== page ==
argues in today's Washington Post that race and nationality are becoming de-coupled as the USA moves into a future where 'white' people no longer are the majority.
The Census Bureau forecasts that non-Hispanic whites, now slightly more than 60 percent of the population, will fall below 50 percent in 2043.
White Nationalism is not the ravings of rightwing extremists out in the woods. White Nationalism is the default conception most whites carry about the country.
As the actual demographic basis for white nationalism goes away (you can't argue with the numbers), it becomes more and more based in a mythology. Patriotism becomes increasingly identified with a mythic story: the red, white and blue festooned story of a wilderness conquered by pioneers, a revolution for freedom and liberty, the miraculous divinely-inspired creation of a new government by the founding fathers, the tragic intra-familial conflict between white people in a Civil War, but their eventual healing and reunion and finally, the slow steady progress of democracy. Mythic patriotism is a series of stories with the triumphant and blessed white Europeans at the center. The indigenous peoples have been pushed to the margins in the narrative. The stories of Asian and Latin peoples have been reshaped to fit the Ellis Island template of the European immigrants. The story of the enslaved Africans and their descendants stays alive as a barely repressed shadow story. It is forever being enclosed but forever escaping from its box. It has the power to refute and untell all American mythology.
Because white nationalism increasingly relies on mythology, it comes to be experienced as a religion. Modes of thought characteristic of American Protestantism come to be used when thinking about the country. Patriotism becomes piety, expressed in ritual gestures. The founders become the patriarchs. The Constitution becomes inerrant scripture. Marble monuments on the mall become temples. White Nationalism is becoming a Public Theology.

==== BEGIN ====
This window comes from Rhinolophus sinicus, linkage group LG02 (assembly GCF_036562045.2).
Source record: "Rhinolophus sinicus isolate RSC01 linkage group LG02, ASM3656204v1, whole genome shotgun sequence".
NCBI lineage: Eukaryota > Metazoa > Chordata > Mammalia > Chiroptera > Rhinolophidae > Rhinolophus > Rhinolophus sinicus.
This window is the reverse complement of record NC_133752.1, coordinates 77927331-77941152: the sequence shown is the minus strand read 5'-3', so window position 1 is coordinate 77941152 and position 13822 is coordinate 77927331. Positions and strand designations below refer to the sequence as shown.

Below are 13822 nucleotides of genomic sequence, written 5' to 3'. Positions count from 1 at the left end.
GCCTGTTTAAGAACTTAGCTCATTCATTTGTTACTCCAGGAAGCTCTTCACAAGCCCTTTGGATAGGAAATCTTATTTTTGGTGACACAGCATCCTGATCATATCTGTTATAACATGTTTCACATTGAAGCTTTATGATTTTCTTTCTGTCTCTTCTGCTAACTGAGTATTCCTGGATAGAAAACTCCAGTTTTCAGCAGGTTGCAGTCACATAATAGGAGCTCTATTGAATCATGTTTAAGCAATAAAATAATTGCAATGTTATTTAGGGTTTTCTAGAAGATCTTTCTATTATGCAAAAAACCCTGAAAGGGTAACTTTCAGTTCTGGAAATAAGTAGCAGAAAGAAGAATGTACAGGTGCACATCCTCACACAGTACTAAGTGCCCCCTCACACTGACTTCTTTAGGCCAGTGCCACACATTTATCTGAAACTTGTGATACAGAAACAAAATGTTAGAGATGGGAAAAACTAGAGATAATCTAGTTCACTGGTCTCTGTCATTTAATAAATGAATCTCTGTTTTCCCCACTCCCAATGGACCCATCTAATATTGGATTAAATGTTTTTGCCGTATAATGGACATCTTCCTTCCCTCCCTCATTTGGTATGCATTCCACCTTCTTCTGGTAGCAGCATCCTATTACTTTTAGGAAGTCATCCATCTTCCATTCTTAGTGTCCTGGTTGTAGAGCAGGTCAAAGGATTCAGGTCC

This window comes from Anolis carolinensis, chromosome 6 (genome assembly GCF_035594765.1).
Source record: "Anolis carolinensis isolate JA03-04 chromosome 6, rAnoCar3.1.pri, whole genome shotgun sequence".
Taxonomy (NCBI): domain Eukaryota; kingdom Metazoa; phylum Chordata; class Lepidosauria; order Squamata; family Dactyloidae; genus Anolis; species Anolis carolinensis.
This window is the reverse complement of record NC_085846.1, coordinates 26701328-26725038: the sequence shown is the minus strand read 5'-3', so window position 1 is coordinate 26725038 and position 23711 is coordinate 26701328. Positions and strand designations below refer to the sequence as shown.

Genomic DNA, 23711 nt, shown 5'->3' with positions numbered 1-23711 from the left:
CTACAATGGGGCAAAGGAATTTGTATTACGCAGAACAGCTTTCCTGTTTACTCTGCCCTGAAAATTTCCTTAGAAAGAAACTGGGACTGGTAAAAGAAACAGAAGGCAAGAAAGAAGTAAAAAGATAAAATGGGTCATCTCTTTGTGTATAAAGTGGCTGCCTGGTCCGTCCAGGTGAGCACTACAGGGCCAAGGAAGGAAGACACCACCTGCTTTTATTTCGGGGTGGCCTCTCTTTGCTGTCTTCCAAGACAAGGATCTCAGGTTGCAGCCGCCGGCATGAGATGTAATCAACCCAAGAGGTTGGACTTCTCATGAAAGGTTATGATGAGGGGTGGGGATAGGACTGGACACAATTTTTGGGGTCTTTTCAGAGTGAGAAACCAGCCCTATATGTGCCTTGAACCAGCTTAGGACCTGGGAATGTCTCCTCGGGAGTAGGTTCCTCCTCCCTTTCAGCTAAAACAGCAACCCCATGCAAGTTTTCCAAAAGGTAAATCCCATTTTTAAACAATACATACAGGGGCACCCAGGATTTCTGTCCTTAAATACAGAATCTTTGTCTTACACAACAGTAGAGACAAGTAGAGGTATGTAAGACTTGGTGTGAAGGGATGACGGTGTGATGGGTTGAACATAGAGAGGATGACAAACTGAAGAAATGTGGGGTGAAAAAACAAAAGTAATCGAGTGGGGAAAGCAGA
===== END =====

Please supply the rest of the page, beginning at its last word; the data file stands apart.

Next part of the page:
From Ed Kilgore at Political Animal discerns the increasingly religious character of what is being called "constitutional conservatism."
... I do worry that the still-emerging ideology of “constitutional conservatism” is something new and dangerous, at least in its growing respectability. It’s always been there in the background, among the Birchers and in the Christian Right, and as as emotional and intellectual force within Movement Conservatism. It basically holds that a governing model of strictly limited (domestic) government that is at the same time devoted to the preservation of “traditional culture” is the only legitimate governing model for this country, now and forever, via the divinely inspired agency of the Founders. That means democratic elections, the will of the majority, the need to take collective action to meet big national challenges, the rights of women and minorities, the empirical data on what works and what doesn’t—all of those considerations and more are so much satanic or “foreign” delusions that can and must be swept aside in the pursuit of a Righteous and Exceptional America. (emphasis added.)What Kilgore calls "traditional culture" is the mythic America that is the lost paradise of white nationalism.
If White Nationalism and Constitutional Conservatism make for a profoundly reactionary public theology, how does liberal religion offer a different vision of the people, the government, and the culture?